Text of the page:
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Source: Chicago-Kent College of Law, by: Davor Wagner, Thursday, 1 Dec 1994

IN STATEMENT AT SARAJEVO, SECRETARY-GENERAL CALLS FOR READINESS TO NEGOTIATE AND COOPERATE WITH UNPROFOR IF PARTIES WANT TO RETAIN UN SUPPORT: Expresses Disappointment that Bosnian Serb Leader Declined to Meet With Him

Following is the text of the statement made today by Secretary-General Boutros Boutros-Ghali at Sarajevo: SG/SM/5500, 30 November 1994: I came to Sarajevo at the express request of President Izetbegovic and Dr. Karadzic. Both of them had drawn my attention to the recent deterioration in the military situation, especially in the Bihac pocket. This has been of great concern to the Security Council in recent days.

My purpose in coming here was not to enter into detailed negotiation but to convey to both sides a simple message. That message is that if they want to retain the assistance and support of the United Nations in bringing this terrible war to an end they must do two things. First, they must show a readiness to negotiate and work in good faith to find common ground. Secondly, they must cooperate with the United Nations Protection Force (UNPROFOR) and the United Nations High Commissioner for Refugees (UNHCR).

The UNPROFOR is here to help them reach agreements and implement those agreements. It is not here to become a party to the conflict. It can only carry out its mandates if the two parties cooperate with it. My message to them is that unless they do this it will become impossible for me to persuade the Security Council to keep UNPROFOR here. We face a new situation in which the members of the United Nations are increasingly critical in their assessment of peace-keeping operations.

I spent nearly two hours this morning in a frank exchange of views with President Izetbegovic. I conveyed my message to him. He conveyed to me his views about the effectiveness of United Nations operations in this country. We discussed specific action that could be taken now to reach agreement on measures to bring the military situation under control and create conditions in which negotiations for a political settlement can reach a successful conclusion.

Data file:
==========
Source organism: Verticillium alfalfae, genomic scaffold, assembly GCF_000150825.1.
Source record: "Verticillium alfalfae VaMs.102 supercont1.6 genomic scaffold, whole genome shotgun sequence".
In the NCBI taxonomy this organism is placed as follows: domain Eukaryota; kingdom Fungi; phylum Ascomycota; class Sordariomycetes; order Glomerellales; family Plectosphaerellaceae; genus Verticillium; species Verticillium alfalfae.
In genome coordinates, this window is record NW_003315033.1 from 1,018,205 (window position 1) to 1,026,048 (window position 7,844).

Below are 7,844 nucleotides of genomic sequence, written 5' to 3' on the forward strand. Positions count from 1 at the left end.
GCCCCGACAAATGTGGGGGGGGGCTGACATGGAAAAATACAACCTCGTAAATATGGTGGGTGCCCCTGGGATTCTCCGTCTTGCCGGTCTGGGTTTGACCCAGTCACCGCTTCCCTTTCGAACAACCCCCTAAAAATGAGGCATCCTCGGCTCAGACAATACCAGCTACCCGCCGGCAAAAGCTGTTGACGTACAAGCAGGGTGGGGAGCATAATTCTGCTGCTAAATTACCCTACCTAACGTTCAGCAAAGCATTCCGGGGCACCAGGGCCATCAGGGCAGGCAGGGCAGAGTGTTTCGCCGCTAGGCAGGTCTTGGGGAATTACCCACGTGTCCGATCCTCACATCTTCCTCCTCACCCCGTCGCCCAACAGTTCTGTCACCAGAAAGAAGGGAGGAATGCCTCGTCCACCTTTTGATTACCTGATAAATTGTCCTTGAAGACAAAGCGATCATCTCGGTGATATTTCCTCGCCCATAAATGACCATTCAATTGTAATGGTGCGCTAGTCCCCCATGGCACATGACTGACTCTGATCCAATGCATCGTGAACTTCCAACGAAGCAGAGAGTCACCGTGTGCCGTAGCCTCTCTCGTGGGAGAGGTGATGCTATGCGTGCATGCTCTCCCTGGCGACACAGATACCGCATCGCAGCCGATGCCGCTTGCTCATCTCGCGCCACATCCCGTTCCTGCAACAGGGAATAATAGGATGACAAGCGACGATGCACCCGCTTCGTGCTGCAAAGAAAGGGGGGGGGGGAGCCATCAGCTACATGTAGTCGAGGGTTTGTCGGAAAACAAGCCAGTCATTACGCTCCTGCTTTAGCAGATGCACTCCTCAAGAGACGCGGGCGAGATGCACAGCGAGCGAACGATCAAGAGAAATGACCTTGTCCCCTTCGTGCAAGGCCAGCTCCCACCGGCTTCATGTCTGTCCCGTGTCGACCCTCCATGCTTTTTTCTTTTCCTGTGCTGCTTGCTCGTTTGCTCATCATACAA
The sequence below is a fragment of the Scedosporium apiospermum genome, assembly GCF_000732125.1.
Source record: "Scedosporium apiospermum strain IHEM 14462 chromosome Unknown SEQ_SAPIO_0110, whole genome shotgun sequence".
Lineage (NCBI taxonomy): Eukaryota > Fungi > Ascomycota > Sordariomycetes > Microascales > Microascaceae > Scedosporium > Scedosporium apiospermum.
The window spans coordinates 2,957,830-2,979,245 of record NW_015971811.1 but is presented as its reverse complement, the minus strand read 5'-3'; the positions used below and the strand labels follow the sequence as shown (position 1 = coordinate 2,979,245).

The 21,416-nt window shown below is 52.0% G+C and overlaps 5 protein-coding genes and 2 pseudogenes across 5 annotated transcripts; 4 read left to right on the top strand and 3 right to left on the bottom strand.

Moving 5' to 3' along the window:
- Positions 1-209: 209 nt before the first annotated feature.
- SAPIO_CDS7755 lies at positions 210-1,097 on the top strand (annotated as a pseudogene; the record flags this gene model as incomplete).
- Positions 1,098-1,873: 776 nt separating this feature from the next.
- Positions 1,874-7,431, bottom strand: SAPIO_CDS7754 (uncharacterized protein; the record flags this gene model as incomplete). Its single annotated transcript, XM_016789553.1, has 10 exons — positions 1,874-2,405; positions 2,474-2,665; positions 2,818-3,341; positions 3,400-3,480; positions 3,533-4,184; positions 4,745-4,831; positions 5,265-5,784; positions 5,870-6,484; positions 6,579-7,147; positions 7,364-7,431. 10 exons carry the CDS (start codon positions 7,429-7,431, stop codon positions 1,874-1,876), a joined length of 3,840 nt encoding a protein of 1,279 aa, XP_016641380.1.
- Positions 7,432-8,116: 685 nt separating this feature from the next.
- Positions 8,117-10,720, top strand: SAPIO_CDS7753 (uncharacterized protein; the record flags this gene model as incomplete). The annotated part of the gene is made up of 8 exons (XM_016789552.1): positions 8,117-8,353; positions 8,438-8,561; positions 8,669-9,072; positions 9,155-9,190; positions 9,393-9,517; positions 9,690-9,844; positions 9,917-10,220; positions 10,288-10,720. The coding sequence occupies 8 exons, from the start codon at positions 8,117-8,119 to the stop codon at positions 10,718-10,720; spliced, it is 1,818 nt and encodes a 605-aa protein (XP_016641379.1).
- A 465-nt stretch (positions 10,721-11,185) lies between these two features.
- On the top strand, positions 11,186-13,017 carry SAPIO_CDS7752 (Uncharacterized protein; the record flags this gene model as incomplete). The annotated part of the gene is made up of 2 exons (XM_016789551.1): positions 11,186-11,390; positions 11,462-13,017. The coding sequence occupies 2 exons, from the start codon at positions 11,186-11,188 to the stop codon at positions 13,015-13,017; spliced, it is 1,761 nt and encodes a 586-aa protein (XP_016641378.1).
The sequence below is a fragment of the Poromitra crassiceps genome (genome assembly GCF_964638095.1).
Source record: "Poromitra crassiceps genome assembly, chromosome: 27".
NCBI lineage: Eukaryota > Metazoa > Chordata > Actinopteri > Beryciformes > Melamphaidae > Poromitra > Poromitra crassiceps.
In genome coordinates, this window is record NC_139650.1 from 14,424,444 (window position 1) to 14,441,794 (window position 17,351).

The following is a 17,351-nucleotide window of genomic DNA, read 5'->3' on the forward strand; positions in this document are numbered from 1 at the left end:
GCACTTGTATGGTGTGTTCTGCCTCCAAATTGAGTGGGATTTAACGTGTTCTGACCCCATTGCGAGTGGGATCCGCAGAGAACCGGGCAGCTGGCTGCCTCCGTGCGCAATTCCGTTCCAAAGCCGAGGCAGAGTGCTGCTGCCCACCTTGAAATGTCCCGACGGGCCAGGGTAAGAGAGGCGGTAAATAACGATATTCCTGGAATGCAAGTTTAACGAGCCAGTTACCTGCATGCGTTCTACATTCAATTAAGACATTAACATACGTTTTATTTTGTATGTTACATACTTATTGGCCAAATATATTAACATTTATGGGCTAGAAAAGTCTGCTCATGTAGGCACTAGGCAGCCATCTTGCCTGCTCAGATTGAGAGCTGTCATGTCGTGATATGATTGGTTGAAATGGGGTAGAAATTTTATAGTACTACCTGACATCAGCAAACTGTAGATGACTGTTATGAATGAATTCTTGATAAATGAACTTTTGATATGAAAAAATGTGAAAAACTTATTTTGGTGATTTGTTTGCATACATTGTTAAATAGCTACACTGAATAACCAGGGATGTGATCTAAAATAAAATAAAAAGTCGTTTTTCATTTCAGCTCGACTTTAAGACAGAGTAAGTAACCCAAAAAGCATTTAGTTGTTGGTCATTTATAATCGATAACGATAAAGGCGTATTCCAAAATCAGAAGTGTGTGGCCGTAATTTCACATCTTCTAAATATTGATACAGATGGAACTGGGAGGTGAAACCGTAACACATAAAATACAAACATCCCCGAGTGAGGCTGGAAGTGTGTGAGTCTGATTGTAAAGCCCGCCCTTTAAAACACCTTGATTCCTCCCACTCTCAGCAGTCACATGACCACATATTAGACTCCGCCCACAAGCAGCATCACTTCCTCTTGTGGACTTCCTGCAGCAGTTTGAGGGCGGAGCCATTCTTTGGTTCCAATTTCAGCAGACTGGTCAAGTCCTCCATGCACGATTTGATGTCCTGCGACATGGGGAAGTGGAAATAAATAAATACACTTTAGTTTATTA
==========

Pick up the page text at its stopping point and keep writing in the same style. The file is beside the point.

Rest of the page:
I had invited Dr. Karadzic to meet me at the airport this afternoon so
that I could have a similar discussion with him. I have to express my
disappointment and surprise that he declined my invitation and that it has not therefore been possible for me to convey my message to him personally. Nor have I had the opportunity to press him to lift the unacceptable restrictions he is currently placing on the movement of United Nations personnel and convoys, including the resupply of the Bangladeshi Battalion in Bihac. Another matter of concern is the Bosnian Serbs' deployment of anti aircraft systems which are impeding the humanitarian airlift.

Mr. Akashi will be pursuing these matters with Dr. Karadzic at an early
opportunity. But I believe that in declining to meet the Secretary General of the United Nations Dr. Karadzic has done his people a great disservice.

The leaders of this country face critical decisions. I call upon them
all to face up to their responsibilities and to make it possible for the
international community, through its various agencies, to help them bring
peace to their peoples.
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